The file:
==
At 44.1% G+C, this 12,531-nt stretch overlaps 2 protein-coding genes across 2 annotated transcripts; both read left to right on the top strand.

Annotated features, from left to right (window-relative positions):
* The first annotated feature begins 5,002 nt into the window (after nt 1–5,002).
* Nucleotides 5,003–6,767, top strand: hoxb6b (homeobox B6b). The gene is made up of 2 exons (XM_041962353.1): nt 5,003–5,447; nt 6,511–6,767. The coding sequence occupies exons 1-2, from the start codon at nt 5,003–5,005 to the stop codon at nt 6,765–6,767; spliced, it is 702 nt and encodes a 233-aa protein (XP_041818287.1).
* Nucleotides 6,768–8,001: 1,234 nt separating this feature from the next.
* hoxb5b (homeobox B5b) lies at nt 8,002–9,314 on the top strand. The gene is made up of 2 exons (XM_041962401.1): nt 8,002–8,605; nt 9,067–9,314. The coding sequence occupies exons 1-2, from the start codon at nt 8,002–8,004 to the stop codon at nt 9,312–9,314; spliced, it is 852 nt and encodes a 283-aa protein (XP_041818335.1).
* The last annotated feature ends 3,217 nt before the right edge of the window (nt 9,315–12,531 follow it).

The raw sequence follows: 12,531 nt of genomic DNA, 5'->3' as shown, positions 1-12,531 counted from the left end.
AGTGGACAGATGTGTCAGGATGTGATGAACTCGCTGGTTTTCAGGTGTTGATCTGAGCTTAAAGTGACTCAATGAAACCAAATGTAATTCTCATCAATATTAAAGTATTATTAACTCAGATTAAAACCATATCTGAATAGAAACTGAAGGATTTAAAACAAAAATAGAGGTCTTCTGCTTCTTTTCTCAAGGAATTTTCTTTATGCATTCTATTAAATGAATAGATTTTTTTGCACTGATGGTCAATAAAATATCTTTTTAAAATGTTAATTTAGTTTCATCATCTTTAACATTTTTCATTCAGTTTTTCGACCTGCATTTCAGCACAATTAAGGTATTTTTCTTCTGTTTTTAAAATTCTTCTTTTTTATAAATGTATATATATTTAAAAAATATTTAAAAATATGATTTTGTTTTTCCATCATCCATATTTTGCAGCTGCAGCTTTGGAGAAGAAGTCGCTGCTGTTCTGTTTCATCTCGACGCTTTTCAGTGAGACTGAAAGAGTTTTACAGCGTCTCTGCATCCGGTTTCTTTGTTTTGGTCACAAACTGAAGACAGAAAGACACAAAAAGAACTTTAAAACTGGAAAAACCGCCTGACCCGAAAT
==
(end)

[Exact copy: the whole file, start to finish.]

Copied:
At 44.1% G+C, this 12,531-nt stretch overlaps 2 protein-coding genes across 2 annotated transcripts; both read left to right on the top strand.

Annotated features, from left to right (window-relative positions):
* The first annotated feature begins 5,002 nt into the window (after nt 1–5,002).
* Nucleotides 5,003–6,767, top strand: hoxb6b (homeobox B6b). The gene is made up of 2 exons (XM_041962353.1): nt 5,003–5,447; nt 6,511–6,767. The coding sequence occupies exons 1-2, from the start codon at nt 5,003–5,005 to the stop codon at nt 6,765–6,767; spliced, it is 702 nt and encodes a 233-aa protein (XP_041818287.1).
* Nucleotides 6,768–8,001: 1,234 nt separating this feature from the next.
* hoxb5b (homeobox B5b) lies at nt 8,002–9,314 on the top strand. The gene is made up of 2 exons (XM_041962401.1): nt 8,002–8,605; nt 9,067–9,314. The coding sequence occupies exons 1-2, from the start codon at nt 8,002–8,004 to the stop codon at nt 9,312–9,314; spliced, it is 852 nt and encodes a 283-aa protein (XP_041818335.1).
* The last annotated feature ends 3,217 nt before the right edge of the window (nt 9,315–12,531 follow it).

The raw sequence follows: 12,531 nt of genomic DNA, 5'->3' as shown, positions 1-12,531 counted from the left end.
AGTGGACAGATGTGTCAGGATGTGATGAACTCGCTGGTTTTCAGGTGTTGATCTGAGCTTAAAGTGACTCAATGAAACCAAATGTAATTCTCATCAATATTAAAGTATTATTAACTCAGATTAAAACCATATCTGAATAGAAACTGAAGGATTTAAAACAAAAATAGAGGTCTTCTGCTTCTTTTCTCAAGGAATTTTCTTTATGCATTCTATTAAATGAATAGATTTTTTTGCACTGATGGTCAATAAAATATCTTTTTAAAATGTTAATTTAGTTTCATCATCTTTAACATTTTTCATTCAGTTTTTCGACCTGCATTTCAGCACAATTAAGGTATTTTTCTTCTGTTTTTAAAATTCTTCTTTTTTATAAATGTATATATATTTAAAAAATATTTAAAAATATGATTTTGTTTTTCCATCATCCATATTTTGCAGCTGCAGCTTTGGAGAAGAAGTCGCTGCTGTTCTGTTTCATCTCGACGCTTTTCAGTGAGACTGAAAGAGTTTTACAGCGTCTCTGCATCCGGTTTCTTTGTTTTGGTCACAAACTGAAGACAGAAAGACACAAAAAGAACTTTAAAACTGGAAAAACCGCCTGACCCGAAAT